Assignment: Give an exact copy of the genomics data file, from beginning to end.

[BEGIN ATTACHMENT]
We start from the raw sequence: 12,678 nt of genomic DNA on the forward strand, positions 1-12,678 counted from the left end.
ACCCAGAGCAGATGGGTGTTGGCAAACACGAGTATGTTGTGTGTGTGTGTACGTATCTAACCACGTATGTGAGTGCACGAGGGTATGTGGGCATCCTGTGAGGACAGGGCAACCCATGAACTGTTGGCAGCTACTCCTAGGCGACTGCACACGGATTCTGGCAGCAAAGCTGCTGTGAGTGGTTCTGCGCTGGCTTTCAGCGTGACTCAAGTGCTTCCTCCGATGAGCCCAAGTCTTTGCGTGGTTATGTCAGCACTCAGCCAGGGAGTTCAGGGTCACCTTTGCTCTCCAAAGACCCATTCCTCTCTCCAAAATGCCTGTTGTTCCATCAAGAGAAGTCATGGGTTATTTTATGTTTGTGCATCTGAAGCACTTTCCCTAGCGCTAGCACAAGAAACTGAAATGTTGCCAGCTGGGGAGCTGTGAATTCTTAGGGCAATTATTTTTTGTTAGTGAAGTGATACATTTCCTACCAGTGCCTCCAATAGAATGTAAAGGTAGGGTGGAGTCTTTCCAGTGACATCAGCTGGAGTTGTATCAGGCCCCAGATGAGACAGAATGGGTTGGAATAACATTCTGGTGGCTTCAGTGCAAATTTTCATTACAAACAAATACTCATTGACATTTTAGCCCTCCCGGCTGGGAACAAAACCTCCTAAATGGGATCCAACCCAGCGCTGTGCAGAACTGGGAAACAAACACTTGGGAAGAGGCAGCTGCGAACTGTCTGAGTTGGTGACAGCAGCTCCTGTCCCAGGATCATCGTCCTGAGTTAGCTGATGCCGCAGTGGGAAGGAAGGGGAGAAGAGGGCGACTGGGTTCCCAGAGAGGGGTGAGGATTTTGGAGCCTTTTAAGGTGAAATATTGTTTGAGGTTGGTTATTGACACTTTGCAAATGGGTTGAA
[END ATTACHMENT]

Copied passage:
We start from the raw sequence: 12,678 nt of genomic DNA on the forward strand, positions 1-12,678 counted from the left end.
ACCCAGAGCAGATGGGTGTTGGCAAACACGAGTATGTTGTGTGTGTGTGTACGTATCTAACCACGTATGTGAGTGCACGAGGGTATGTGGGCATCCTGTGAGGACAGGGCAACCCATGAACTGTTGGCAGCTACTCCTAGGCGACTGCACACGGATTCTGGCAGCAAAGCTGCTGTGAGTGGTTCTGCGCTGGCTTTCAGCGTGACTCAAGTGCTTCCTCCGATGAGCCCAAGTCTTTGCGTGGTTATGTCAGCACTCAGCCAGGGAGTTCAGGGTCACCTTTGCTCTCCAAAGACCCATTCCTCTCTCCAAAATGCCTGTTGTTCCATCAAGAGAAGTCATGGGTTATTTTATGTTTGTGCATCTGAAGCACTTTCCCTAGCGCTAGCACAAGAAACTGAAATGTTGCCAGCTGGGGAGCTGTGAATTCTTAGGGCAATTATTTTTTGTTAGTGAAGTGATACATTTCCTACCAGTGCCTCCAATAGAATGTAAAGGTAGGGTGGAGTCTTTCCAGTGACATCAGCTGGAGTTGTATCAGGCCCCAGATGAGACAGAATGGGTTGGAATAACATTCTGGTGGCTTCAGTGCAAATTTTCATTACAAACAAATACTCATTGACATTTTAGCCCTCCCGGCTGGGAACAAAACCTCCTAAATGGGATCCAACCCAGCGCTGTGCAGAACTGGGAAACAAACACTTGGGAAGAGGCAGCTGCGAACTGTCTGAGTTGGTGACAGCAGCTCCTGTCCCAGGATCATCGTCCTGAGTTAGCTGATGCCGCAGTGGGAAGGAAGGGGAGAAGAGGGCGACTGGGTTCCCAGAGAGGGGTGAGGATTTTGGAGCCTTTTAAGGTGAAATATTGTTTGAGGTTGGTTATTGACACTTTGCAAATGGGTTGAA